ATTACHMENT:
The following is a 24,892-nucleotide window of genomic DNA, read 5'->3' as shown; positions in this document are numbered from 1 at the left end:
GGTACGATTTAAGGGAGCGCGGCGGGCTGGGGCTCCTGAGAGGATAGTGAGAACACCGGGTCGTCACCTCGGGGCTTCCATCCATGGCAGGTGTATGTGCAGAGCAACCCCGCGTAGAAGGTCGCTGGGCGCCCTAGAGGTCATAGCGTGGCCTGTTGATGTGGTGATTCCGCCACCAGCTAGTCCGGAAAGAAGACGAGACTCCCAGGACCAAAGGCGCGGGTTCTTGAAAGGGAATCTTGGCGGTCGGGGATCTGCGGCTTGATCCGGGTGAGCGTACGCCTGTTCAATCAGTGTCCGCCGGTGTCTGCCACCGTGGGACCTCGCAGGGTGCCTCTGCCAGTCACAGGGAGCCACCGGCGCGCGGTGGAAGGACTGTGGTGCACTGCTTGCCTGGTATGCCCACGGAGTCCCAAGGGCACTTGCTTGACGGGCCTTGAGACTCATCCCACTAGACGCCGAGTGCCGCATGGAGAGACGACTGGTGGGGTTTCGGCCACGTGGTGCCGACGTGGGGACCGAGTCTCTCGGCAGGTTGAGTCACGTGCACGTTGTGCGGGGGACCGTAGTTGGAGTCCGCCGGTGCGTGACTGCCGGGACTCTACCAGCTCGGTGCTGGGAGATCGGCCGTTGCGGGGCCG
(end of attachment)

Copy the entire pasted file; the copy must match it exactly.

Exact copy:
The following is a 24,892-nucleotide window of genomic DNA, read 5'->3' as shown; positions in this document are numbered from 1 at the left end:
GGTACGATTTAAGGGAGCGCGGCGGGCTGGGGCTCCTGAGAGGATAGTGAGAACACCGGGTCGTCACCTCGGGGCTTCCATCCATGGCAGGTGTATGTGCAGAGCAACCCCGCGTAGAAGGTCGCTGGGCGCCCTAGAGGTCATAGCGTGGCCTGTTGATGTGGTGATTCCGCCACCAGCTAGTCCGGAAAGAAGACGAGACTCCCAGGACCAAAGGCGCGGGTTCTTGAAAGGGAATCTTGGCGGTCGGGGATCTGCGGCTTGATCCGGGTGAGCGTACGCCTGTTCAATCAGTGTCCGCCGGTGTCTGCCACCGTGGGACCTCGCAGGGTGCCTCTGCCAGTCACAGGGAGCCACCGGCGCGCGGTGGAAGGACTGTGGTGCACTGCTTGCCTGGTATGCCCACGGAGTCCCAAGGGCACTTGCTTGACGGGCCTTGAGACTCATCCCACTAGACGCCGAGTGCCGCATGGAGAGACGACTGGTGGGGTTTCGGCCACGTGGTGCCGACGTGGGGACCGAGTCTCTCGGCAGGTTGAGTCACGTGCACGTTGTGCGGGGGACCGTAGTTGGAGTCCGCCGGTGCGTGACTGCCGGGACTCTACCAGCTCGGTGCTGGGAGATCGGCCGTTGCGGGGCCG